Benidorm is the largest and best known resort in the Costa Blanca. Formerly a small fishing village, Benidorm was developed during the 1960's and 70's into one of the largest resorts in Spain.
Benidorm's skyscaper skyline is somewhat reminiscent of Manhattan, and the approach from the AP-7 in the hills to the north gives some sense of scale of the town. The resort developed a tarnished reputation in the 80's and 90's with a "lager lout" culture exported from the UK during the summer months.
However, today Benidorm is a thriving holiday resort, although if you are looking for a peaceful retreat you would be advised to go elsewhere. One big advantage of Benidorm is that there is plenty to do all year round, as the resort doesn't shut down when the holiday season ends. Today Benidorm is a popular destination for year round stag nights and hen nights due to the "24-7" culture, and in winter attracts many retired people who spend winter at the resort.
Prices in Benidorm are generally low when compared with much of the Costa Blanca due to the volume of bars and restaurants competing for customers.
To the north of Benidorm, the Costa Blanca resort of Calpe is dominated by a spectacular rock peninsular which stretches into the Mediterranean sea at the the northern edge of the town. The area around the rock is a national park (Parc Natural del Penyal D'Ifac) which is popular with walkers and climbers and offers spectacular views of the Costa Blanca for those energetic enough to walk to the top. The climb to the top takes around an hour, but the final part of the climb is probably best left to more experienced walkers. At the entrance to the park is a secluded white-pebbled beach which offers something different from the large sandy beaches of the town.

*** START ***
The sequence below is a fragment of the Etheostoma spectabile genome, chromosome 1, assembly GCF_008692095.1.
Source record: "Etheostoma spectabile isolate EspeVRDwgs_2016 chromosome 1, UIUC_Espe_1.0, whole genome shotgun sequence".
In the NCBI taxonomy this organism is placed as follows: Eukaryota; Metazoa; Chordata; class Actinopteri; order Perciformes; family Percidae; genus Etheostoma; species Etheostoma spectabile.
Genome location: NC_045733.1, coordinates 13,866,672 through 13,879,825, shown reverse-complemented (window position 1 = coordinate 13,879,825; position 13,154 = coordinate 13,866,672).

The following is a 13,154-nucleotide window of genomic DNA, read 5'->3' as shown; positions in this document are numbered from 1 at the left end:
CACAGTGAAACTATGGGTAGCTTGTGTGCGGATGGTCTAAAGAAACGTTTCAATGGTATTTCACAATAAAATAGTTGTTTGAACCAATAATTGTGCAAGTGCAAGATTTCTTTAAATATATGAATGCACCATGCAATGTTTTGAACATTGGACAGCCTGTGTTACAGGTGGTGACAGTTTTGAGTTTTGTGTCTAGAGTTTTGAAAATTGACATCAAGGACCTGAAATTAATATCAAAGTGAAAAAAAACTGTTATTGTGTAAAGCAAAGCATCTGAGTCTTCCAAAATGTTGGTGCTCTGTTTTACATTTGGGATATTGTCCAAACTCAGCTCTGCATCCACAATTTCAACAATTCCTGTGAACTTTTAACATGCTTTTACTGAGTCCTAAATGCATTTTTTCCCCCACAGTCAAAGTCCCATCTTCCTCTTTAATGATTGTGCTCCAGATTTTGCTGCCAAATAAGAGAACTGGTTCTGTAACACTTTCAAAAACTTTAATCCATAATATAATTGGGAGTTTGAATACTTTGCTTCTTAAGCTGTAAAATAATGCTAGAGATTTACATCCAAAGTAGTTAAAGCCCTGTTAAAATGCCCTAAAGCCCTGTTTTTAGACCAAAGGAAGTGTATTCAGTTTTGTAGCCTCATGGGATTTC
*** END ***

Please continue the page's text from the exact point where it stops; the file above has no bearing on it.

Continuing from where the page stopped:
The sea-front area of Calpe has been heavily developed, and is dominated by large tourist hotels and apartments. The Calpe beaches are ideal for children as the water level doesn't get deep too quickly.
Located to the north of the Costa Blanca region, Denia is a popular resort with the British and offers around 20 km of good bathing beaches. There is also daily ferry to the Balearics. Denia is overlooked by a historic castle which has an archaeological museum containing artifacts which have been uncovered in the surrounding grounds. Denia also has some good boutique shopping that spreads out along the Calle de Marques de Campo road. Due to the wind that comes into the area from the sea, Denia is also a paradise for those who enjoy water sports.